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What the Fuck. I’m Disabled and They Still Made Me Wait on Line

Disabled people often face poverty, insufficient health care, discriminatory practices and numerous other challenges that make daily life more difficult. We as a society have tried to combat those drawbacks by deciding that disabled people shouldn’t have to wait on line. Or so I thought.

As I was buying my groceries yesterday (some Kraft macaroni and cheese and some other brands of macaroni and cheese), I approached a cash register with exactly four people ahead of me. I performed the traditional “pretend to wait in the back of the line” dance, but then things felt strange. As I, a very clearly disabled person, waited, the cashier simply continued assisting the customer at the front. I had never felt so invisible.

As he proceeded to ring up a loaf of bread, some carrots and a pack of Pepsi, I eagerly awaited his “oh yes you, my handicapped friend, come to the front” gesture, but it just … never happened. We even briefly made eye contact (non-sexual), but then he went right back to scanning boxes of graham crackers.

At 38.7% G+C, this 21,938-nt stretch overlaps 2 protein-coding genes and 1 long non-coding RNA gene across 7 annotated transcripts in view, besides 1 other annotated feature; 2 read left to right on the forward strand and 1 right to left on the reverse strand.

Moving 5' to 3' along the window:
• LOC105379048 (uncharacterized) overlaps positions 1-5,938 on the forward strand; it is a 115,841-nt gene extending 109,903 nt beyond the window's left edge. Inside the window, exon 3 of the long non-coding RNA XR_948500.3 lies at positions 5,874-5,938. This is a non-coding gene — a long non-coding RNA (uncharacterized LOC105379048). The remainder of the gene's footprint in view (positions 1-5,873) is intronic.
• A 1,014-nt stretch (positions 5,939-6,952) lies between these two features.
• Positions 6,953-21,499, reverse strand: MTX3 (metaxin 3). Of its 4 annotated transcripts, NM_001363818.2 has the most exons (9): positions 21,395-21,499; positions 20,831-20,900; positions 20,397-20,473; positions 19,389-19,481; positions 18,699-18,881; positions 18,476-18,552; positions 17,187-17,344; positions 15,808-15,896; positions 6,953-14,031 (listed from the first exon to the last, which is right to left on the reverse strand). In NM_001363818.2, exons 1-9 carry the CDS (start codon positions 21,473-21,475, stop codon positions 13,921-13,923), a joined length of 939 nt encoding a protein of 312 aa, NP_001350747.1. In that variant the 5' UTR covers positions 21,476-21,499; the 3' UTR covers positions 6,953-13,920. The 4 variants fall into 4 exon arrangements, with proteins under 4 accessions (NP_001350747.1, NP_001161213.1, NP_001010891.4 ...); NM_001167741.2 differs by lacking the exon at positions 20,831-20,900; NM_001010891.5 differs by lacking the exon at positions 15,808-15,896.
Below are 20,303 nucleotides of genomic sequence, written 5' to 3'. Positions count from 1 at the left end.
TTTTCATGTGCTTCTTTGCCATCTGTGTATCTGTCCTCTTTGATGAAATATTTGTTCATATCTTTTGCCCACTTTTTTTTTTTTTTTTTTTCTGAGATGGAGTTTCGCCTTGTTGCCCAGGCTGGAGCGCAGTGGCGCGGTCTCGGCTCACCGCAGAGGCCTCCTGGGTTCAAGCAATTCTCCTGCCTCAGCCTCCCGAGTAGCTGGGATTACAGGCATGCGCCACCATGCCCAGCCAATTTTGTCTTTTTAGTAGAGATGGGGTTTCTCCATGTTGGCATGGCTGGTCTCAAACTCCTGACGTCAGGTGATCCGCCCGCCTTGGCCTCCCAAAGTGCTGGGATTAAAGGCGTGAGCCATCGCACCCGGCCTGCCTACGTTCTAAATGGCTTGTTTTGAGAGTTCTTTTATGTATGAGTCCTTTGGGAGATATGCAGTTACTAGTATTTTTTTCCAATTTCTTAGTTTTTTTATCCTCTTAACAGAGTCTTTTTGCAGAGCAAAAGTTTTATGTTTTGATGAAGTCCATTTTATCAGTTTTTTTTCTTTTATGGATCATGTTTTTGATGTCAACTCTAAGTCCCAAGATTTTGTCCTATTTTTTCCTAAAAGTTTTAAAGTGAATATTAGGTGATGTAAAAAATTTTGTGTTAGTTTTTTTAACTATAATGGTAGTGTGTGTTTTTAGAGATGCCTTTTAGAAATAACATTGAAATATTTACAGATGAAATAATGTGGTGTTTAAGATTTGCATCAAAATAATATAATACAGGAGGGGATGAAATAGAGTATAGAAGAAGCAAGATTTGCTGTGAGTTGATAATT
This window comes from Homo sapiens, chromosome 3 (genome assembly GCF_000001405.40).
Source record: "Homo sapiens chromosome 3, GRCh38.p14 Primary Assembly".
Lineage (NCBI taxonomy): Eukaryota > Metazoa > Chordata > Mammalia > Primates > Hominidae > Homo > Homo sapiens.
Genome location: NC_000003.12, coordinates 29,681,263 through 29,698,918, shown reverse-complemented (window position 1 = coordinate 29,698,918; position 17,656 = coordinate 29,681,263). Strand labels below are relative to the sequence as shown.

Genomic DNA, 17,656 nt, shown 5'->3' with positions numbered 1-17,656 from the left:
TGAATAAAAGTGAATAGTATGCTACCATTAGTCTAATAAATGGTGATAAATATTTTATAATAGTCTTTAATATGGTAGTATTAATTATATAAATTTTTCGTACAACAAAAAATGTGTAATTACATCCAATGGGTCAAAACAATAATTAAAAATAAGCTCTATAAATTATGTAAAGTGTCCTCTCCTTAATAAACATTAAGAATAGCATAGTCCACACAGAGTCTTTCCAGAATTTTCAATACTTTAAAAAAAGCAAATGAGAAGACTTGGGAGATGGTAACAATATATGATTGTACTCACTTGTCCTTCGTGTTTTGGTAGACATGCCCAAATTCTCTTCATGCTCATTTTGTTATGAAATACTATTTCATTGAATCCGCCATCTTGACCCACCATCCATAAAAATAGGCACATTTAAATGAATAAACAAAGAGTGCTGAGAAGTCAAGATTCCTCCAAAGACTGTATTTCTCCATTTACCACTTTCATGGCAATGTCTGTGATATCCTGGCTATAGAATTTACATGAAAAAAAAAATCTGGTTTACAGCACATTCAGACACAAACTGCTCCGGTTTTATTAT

“The line-skipping practice began in the early 1900s as many disabled individuals had trouble proceeding through queues which included stairs, narrow passageways, long periods of standing and other physically demanding circumstances,” one noted line historian told us. “But in an air-conditioned convenience store with wide aisles, it’s a harder practice to defend.”

Still, the entire experience shocked me. As the unaware cashier failed to grant me my customary privilege, I waited for the generous customers ahead of me to offer me their spot. Instead, they simply stared at their phones and occasionally smiled. It was so gross.

Finally, after LIKE TWELVE MINUTES, it was my turn. I was prepared to face the hateful cashier, but to my surprise he was actually quite friendly. He complimented my shirt and didn’t even acknowledge the 300-pound wheelchair I was using. Without a single mention of hypothetical speeding tickets or “how fast can that thing go,” he promptly bagged my cheesy provisions and wished me a nice evening?

Ableds are so weird.

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